• 4.10. Compressor efficiency
    • 4.11. Screw compressors
    • 4.12. Scroll compressors
    • 4.13. Sliding and rotary vane compressors
    • 4.14. Dynamic compressors
    • 4.15. Refrigerant suitability
  • Chapter 5: Oil in Refrigerant Circuits
    • Abstract
    • 5.1. Introduction
    • 5.2. Requirements and characteristics
    • 5.3. Moisture and AIR contamination
    • 5.4. Oil separators
    • 5.5. Oil circulation
    • 5.6. Oil properties summary
  • Chapter 6: Condensers and Cooling Towers
    • Abstract
    • 6.1. Introduction
    • 6.2. Heat to be removed
    • 6.3. Air-cooled condensers
    • 6.4. Water-cooled condensers
    • 6.5. Cooling towers and dry coolers
    • 6.6. Evaporative condensers
    • 6.7. Water treatment
    • 6.8. Condenser maintenance
    • 6.9. Legionella
    • 6.10. Design considerations
    • 6.11. Low ambient operation
    • 6.12. Receivers
    • 6.13. Heat-pump condensers
  • Chapter 7: Evaporators
    • Abstract
    • 7.1. Introduction
    • 7.2. Air cooling evaporators
    • 7.3. Liquid cooling evaporators
    • 7.4. Plate evaporators for freezing
    • 7.5. Defrosting
    • 7.6. Condensate pumps
  • Chapter 8: Expansion Valves
    • Abstract
    • 8.1. Introduction
    • 8.2. Thermostatic expansion valves
    • 8.3. External equaliser
    • 8.4. Electronic expansion valves
    • 8.5. Capillary tubes and restrictors
    • 8.6. Low-pressure float valves and switches
    • 8.7. High-pressure float valves
    • 8.8. Other level controls
  • Chapter 9: Controls and Other Circuit Components
    • Abstract
    • 9.1. Introduction
    • 9.2. Main control functions
    • 9.3. Safety and protection devices
    • 9.4. Oil-pressure switches
    • 9.5. Pressure and temperature indicators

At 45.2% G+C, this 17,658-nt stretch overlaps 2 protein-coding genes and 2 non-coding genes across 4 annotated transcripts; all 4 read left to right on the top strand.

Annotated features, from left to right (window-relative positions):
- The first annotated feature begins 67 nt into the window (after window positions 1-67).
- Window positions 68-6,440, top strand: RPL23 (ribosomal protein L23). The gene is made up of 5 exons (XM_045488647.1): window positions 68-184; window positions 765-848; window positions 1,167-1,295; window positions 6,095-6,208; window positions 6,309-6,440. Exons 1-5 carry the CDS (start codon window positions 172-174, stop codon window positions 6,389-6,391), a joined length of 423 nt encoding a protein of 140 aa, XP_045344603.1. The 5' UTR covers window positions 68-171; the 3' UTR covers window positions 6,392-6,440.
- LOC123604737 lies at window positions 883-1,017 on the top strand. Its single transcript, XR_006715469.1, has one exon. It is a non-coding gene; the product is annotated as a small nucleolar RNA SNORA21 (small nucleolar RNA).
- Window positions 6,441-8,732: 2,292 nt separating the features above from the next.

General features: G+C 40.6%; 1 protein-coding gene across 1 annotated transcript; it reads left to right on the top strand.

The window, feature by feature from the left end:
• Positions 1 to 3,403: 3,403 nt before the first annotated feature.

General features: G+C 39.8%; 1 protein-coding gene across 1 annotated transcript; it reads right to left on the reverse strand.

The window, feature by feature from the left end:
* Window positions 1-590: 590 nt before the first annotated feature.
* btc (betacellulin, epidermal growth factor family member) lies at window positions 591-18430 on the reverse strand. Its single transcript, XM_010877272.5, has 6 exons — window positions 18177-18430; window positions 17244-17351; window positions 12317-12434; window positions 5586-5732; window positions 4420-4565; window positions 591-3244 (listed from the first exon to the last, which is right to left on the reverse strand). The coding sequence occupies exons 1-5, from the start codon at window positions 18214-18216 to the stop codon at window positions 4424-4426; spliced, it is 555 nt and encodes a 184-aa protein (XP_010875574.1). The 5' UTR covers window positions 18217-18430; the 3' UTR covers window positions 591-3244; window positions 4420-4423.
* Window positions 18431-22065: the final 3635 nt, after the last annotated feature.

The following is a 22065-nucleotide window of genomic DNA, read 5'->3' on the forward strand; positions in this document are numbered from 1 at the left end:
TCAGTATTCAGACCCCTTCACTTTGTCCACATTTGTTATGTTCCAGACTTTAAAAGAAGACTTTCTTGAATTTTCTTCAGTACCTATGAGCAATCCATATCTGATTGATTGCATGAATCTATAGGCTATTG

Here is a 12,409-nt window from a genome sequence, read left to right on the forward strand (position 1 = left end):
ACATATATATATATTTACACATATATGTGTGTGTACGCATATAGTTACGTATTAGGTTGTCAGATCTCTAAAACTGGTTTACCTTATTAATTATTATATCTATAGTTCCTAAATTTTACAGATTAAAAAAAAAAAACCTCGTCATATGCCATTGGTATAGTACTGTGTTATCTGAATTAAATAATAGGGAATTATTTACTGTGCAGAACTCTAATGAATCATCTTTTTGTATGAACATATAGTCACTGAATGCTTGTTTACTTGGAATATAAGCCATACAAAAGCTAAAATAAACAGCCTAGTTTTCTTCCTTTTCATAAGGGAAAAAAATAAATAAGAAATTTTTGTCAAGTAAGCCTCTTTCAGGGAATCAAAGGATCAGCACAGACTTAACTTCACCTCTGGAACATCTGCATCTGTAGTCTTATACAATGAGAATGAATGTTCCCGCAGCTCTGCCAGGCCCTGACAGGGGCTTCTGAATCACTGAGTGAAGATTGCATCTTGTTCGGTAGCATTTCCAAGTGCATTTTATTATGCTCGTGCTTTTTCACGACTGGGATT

• 9.6. Solenoid valves
    • 9.7. Evaporator pressure regulation valves
    • 9.8. Hot gas by-pass valves
    • 9.9. Shut-off valves
    • 9.10. Filter-driers
    • 9.11. Sight glasses
    • 9.12. Suction accumulators
    • 9.13. Suction-to-liquid heat exchangers
    • 9.14. Condenser pressure regulators
    • 9.15. Strainers
    • 9.16. Charging connection
    • 9.17. Check valves
    • 9.18. Liquid refrigerant pumps
  • Chapter 10: Component Selection and Balancing
    • Abstract
    • 10.1. Introduction
    • 10.2. Criteria and options
    • 10.3. Evaporating temperature
    • 10.4. Evaporator
    • 10.5. Compressor
    • 10.6. Condenser
    • 10.7. Expansion valve
    • 10.8. Sizing pipe and other components
    • 10.9. Re-check components
  • Chapter 11: Installation and Construction
    • Abstract
    • 11.1. Introduction
    • 11.2. Materials
    • 11.3. Pressure safety and containment
    • 11.4. Pipe-joining methods
    • 11.5. Piping for oil return
    • 11.6. Siting, access and pipe supports
    • 11.7. Instruments
    • 11.8. Rising liquid lines
    • 11.9. Vibration
    • 11.10. Cleanliness of piping
    • 11.11. Evacuation
    • 11.12. Charging with refrigerant
    • 11.13. Insulation
    • 11.14. Water circuits
    • 11.15. Non-condensable gases
  • Chapter 12: Distributed Cooling and Heating
    • Abstract
    • 12.1. Introduction
    • 12.2. Refrigerant circulation
    • 12.3. Chilled water
    • 12.4. Baudelot coolers and ice bank coils
    • 12.5. Ice manufacture
    • 12.6. Secondary coolants
    • 12.7. Phase change materials as secondary coolants
    • 12.8. Thermal storage
  • Chapter 13: Packaged Units
    • Abstract
    • 13.1. Introduction
    • 13.2. Condensing units
    • 13.3. Compressor packs
    • 13.4. Chillers and air cooling packages
    • 13.5. Split packages
    • 13.6. Testing of packaged units
    • 13.7. Other packages
  • Chapter 14: Food Refrigeration and Freezing
    • Abstract
    • 14.1. Introduction
    • 14.2. Pre-storage treatment
    • 14.3. Pre-cooling
    • 14.4. Freezing